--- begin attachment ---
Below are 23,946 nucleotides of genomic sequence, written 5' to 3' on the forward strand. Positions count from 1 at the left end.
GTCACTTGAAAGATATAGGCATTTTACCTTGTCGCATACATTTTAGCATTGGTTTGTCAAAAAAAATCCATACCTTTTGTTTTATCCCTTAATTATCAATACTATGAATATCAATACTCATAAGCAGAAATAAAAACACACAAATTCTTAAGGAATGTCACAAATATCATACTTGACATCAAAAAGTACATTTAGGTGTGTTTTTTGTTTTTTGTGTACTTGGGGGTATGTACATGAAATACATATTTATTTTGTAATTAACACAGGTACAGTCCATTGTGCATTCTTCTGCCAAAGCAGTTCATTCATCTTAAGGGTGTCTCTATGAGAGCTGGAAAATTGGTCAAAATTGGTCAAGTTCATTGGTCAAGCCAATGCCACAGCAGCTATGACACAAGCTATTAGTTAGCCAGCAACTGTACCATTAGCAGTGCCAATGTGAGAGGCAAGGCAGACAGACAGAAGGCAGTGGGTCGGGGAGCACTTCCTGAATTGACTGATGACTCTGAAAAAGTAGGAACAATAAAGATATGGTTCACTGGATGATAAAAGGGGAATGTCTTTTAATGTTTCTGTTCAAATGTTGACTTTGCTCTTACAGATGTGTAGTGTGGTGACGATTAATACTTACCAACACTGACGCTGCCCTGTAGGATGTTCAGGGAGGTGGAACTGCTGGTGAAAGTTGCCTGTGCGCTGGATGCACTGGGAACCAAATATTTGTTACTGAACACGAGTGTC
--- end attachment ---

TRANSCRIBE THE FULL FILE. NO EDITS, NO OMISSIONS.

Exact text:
Below are 23,946 nucleotides of genomic sequence, written 5' to 3' on the forward strand. Positions count from 1 at the left end.
GTCACTTGAAAGATATAGGCATTTTACCTTGTCGCATACATTTTAGCATTGGTTTGTCAAAAAAAATCCATACCTTTTGTTTTATCCCTTAATTATCAATACTATGAATATCAATACTCATAAGCAGAAATAAAAACACACAAATTCTTAAGGAATGTCACAAATATCATACTTGACATCAAAAAGTACATTTAGGTGTGTTTTTTGTTTTTTGTGTACTTGGGGGTATGTACATGAAATACATATTTATTTTGTAATTAACACAGGTACAGTCCATTGTGCATTCTTCTGCCAAAGCAGTTCATTCATCTTAAGGGTGTCTCTATGAGAGCTGGAAAATTGGTCAAAATTGGTCAAGTTCATTGGTCAAGCCAATGCCACAGCAGCTATGACACAAGCTATTAGTTAGCCAGCAACTGTACCATTAGCAGTGCCAATGTGAGAGGCAAGGCAGACAGACAGAAGGCAGTGGGTCGGGGAGCACTTCCTGAATTGACTGATGACTCTGAAAAAGTAGGAACAATAAAGATATGGTTCACTGGATGATAAAAGGGGAATGTCTTTTAATGTTTCTGTTCAAATGTTGACTTTGCTCTTACAGATGTGTAGTGTGGTGACGATTAATACTTACCAACACTGACGCTGCCCTGTAGGATGTTCAGGGAGGTGGAACTGCTGGTGAAAGTTGCCTGTGCGCTGGATGCACTGGGAACCAAATATTTGTTACTGAACACGAGTGTC